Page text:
QRG: 15m, 17m, and 20m
Date: 6 June 2024
Time: 1400 to 1700 UTC
Lighthouse ID: SWE116
Coordinates: 60.369004°, 18.401215°E
Grid Square: JP90ei

Djursten has had a lighthouse since 1767. The first lighthouse built to guide sailors from Öregrund was a stone tower topped by a charcoal fire in an iron pot. In 1809, the ship Bellona ran hard aground outside Djursten. The lighthouse was replaced by a new tower built in 1839, which still stands on the site. The current lighthouse was initially equipped with an oil lamp and parabolic mirrors that focused the light. In the 1870s, a kerosene lamp was installed. The lighthouse became a state monument in 1935. In 1945, the lighthouse was finally electrified. It was occupied until the 1960s.

A big thank you to all operators who contacted LOHS/SE116 on 6 June 2024. We made 66 QSOs on 3 bands, and QSL cards have been sent out.

The trip to Gräsö island took about 1.5 hours from Uppsala, and we had to park some 200m from the lighthouse and carry the equipment. The ferry over is free of charge and takes about 10 minutes. We were using an HP laptop, Bose noise-cancellation headphones (although they did not reduce the wind noise), and a CoCraft Portable 400 W/h power station.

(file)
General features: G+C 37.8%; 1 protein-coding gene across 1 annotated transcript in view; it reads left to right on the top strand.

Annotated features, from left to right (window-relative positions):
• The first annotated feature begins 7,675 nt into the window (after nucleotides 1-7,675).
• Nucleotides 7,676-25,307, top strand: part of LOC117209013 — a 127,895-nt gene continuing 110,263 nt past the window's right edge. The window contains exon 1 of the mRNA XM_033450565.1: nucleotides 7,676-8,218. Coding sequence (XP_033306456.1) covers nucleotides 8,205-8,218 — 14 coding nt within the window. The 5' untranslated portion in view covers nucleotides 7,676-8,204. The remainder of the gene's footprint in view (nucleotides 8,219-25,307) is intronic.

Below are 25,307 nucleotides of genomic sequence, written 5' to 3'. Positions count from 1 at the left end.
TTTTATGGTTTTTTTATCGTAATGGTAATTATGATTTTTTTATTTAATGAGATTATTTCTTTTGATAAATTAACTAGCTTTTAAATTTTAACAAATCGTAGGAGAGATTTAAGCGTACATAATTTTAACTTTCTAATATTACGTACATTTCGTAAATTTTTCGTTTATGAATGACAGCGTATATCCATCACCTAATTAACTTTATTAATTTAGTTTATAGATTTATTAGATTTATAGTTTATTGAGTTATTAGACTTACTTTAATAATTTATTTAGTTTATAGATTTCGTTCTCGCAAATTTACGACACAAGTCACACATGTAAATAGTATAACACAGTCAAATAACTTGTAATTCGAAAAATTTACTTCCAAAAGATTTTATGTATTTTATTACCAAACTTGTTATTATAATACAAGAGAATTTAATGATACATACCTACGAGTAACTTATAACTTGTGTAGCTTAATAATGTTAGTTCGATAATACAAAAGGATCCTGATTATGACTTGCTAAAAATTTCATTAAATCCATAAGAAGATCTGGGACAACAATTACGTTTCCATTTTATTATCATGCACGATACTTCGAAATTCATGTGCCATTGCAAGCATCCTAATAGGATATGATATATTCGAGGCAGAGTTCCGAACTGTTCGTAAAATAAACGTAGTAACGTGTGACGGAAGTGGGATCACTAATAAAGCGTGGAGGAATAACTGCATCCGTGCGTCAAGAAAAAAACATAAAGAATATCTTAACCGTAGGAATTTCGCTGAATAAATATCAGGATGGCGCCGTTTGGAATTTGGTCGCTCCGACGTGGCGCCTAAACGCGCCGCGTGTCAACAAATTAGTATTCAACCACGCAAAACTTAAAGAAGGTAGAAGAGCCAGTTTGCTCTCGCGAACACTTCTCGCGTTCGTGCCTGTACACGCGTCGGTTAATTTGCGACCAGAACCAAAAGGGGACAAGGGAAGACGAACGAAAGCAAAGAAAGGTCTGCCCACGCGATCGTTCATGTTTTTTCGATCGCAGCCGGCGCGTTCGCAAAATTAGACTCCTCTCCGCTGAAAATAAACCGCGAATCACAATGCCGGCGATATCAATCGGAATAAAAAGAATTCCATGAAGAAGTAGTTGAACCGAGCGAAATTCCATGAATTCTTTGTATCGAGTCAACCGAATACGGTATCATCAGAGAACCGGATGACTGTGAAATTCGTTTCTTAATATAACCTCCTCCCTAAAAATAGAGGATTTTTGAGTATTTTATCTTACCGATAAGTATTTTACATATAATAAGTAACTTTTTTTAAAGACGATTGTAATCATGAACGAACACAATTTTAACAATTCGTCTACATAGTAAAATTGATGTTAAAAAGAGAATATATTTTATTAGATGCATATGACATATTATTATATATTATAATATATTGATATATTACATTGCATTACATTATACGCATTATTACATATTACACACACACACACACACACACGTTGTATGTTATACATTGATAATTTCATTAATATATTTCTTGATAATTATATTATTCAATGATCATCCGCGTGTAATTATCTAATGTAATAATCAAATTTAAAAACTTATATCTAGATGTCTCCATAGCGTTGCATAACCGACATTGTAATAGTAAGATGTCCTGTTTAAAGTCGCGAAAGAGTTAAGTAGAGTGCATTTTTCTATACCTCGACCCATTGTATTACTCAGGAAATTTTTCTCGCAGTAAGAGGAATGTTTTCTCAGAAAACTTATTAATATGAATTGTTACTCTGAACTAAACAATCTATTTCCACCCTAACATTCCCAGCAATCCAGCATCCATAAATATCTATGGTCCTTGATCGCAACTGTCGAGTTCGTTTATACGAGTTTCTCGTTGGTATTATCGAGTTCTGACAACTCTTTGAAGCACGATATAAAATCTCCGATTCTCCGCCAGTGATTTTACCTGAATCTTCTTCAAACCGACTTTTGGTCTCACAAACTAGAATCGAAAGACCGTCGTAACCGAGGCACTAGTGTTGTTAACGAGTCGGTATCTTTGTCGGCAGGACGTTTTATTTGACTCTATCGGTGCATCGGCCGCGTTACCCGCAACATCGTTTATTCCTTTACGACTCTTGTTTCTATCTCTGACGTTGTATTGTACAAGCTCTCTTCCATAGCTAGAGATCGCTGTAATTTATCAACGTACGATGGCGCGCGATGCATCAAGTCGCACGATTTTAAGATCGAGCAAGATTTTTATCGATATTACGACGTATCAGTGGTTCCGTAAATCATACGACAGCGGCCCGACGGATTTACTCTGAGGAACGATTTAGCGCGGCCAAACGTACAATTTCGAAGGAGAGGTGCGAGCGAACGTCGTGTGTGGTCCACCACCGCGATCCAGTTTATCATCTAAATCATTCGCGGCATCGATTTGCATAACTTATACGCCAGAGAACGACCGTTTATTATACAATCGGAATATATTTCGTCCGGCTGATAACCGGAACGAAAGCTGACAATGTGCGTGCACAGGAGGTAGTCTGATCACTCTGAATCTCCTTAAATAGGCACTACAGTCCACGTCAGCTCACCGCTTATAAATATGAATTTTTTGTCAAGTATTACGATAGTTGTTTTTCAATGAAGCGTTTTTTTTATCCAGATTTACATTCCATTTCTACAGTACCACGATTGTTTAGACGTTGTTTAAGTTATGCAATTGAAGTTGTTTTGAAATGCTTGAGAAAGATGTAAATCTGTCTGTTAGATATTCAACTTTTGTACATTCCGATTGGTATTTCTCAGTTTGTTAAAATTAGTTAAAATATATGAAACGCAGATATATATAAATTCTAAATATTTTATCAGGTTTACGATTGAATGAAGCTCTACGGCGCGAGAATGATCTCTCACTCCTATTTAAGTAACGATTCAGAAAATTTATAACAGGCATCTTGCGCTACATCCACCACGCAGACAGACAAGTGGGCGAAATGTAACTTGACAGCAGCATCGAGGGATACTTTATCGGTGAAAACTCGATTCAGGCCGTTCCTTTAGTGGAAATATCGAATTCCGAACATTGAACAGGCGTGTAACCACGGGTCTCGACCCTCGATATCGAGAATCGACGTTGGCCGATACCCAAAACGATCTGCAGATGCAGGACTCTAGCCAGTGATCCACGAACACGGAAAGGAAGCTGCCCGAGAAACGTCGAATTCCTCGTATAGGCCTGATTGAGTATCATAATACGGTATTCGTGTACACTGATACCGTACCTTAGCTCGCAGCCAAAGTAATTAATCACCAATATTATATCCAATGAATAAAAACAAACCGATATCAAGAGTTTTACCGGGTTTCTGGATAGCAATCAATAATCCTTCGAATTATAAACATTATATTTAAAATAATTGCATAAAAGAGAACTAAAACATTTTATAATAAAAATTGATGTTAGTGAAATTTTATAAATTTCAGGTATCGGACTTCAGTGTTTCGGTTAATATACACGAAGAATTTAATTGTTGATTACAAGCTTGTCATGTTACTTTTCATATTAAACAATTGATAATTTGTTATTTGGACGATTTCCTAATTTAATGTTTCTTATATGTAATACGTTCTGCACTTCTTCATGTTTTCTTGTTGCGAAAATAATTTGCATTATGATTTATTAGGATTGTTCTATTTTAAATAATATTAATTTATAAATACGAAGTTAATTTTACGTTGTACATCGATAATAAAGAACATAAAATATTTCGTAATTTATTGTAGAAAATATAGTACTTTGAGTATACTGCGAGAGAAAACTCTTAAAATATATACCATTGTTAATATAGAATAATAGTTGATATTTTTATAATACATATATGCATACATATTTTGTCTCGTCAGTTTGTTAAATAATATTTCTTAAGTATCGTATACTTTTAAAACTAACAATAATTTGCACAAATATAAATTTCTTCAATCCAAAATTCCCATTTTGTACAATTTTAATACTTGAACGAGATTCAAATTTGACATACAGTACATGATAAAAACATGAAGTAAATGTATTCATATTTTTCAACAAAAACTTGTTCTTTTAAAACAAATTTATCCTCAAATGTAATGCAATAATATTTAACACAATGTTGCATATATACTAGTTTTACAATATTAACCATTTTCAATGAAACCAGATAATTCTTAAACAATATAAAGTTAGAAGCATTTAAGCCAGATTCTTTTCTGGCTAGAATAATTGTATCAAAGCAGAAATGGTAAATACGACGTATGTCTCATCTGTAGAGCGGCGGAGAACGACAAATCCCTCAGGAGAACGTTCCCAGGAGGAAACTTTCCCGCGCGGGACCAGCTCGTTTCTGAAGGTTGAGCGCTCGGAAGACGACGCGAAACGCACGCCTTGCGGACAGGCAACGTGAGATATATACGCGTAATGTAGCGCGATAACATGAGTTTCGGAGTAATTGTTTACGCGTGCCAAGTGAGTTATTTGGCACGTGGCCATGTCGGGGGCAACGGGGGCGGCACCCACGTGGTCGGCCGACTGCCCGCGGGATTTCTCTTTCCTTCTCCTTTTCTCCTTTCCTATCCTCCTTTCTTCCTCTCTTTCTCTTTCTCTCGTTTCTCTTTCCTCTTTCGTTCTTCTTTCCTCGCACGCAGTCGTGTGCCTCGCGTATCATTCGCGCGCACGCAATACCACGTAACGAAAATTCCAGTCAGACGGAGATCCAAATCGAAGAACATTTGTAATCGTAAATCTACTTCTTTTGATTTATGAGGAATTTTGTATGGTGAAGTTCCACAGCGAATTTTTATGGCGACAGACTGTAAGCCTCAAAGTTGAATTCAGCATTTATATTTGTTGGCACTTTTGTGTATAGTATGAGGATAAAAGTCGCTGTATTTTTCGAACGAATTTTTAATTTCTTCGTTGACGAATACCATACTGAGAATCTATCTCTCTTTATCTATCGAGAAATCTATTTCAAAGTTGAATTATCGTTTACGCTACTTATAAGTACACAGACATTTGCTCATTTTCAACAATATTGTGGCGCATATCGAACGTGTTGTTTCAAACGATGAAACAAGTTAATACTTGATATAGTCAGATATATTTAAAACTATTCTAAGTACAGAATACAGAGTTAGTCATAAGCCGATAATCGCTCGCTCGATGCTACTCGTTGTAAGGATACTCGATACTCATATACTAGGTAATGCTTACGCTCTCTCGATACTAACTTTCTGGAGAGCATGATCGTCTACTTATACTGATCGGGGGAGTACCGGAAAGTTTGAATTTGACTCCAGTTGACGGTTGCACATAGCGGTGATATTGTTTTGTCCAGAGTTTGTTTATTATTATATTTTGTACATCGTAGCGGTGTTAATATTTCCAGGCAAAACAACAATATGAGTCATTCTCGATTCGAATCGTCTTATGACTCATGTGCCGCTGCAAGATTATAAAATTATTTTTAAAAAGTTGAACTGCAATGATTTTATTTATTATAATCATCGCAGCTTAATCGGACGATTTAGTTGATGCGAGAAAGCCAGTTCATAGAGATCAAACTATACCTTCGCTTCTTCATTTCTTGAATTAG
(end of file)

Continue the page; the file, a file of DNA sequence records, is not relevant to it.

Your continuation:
The premises around the lighthouse are mainly privately owned, but the areas around the lighthouse and the rocks below have public access.

The weather on the site was:
- 18-20m/s gusty winds
- 18-20°C temperature
- Scattered clouds

73 de SM7NHC / LOHS/SE116

LOHS/SE116 Activation

Parks on HamSphere

Parks on HamSphere

This week sees the start of new Parks on HamSphere (POHS) activities. These activities will take place on Tuesday (11th June) & Thursday (13th June), operating from 10m to 17m at any time between 9:00 UTC and 15:00 UTC. There will be no fixed time commitments, so keep an ear out for stations beaming into your front room window! Happy DX’ing everyone and good luck. This week's activities will be conducted by POHS/ES756, operated by 34HS100 (Mike - Tenerife). Mike is an experienced operator who loves to bring the excitement of HamSphere to various outdoor locations. His POHS activities are a wonderful opportunity for operators to connect with him and earn special QSL cards.

POHS is an exciting initiative that allows operators to enjoy the beauty of nature while engaging in their favorite hobby. Whether you are in a park, a forest, or any outdoor location, POHS encourages you to set up your HamSphere station and make contacts with fellow enthusiasts around the world. It’s a great way to combine the joy of outdoor activities with the thrill of amateur radio.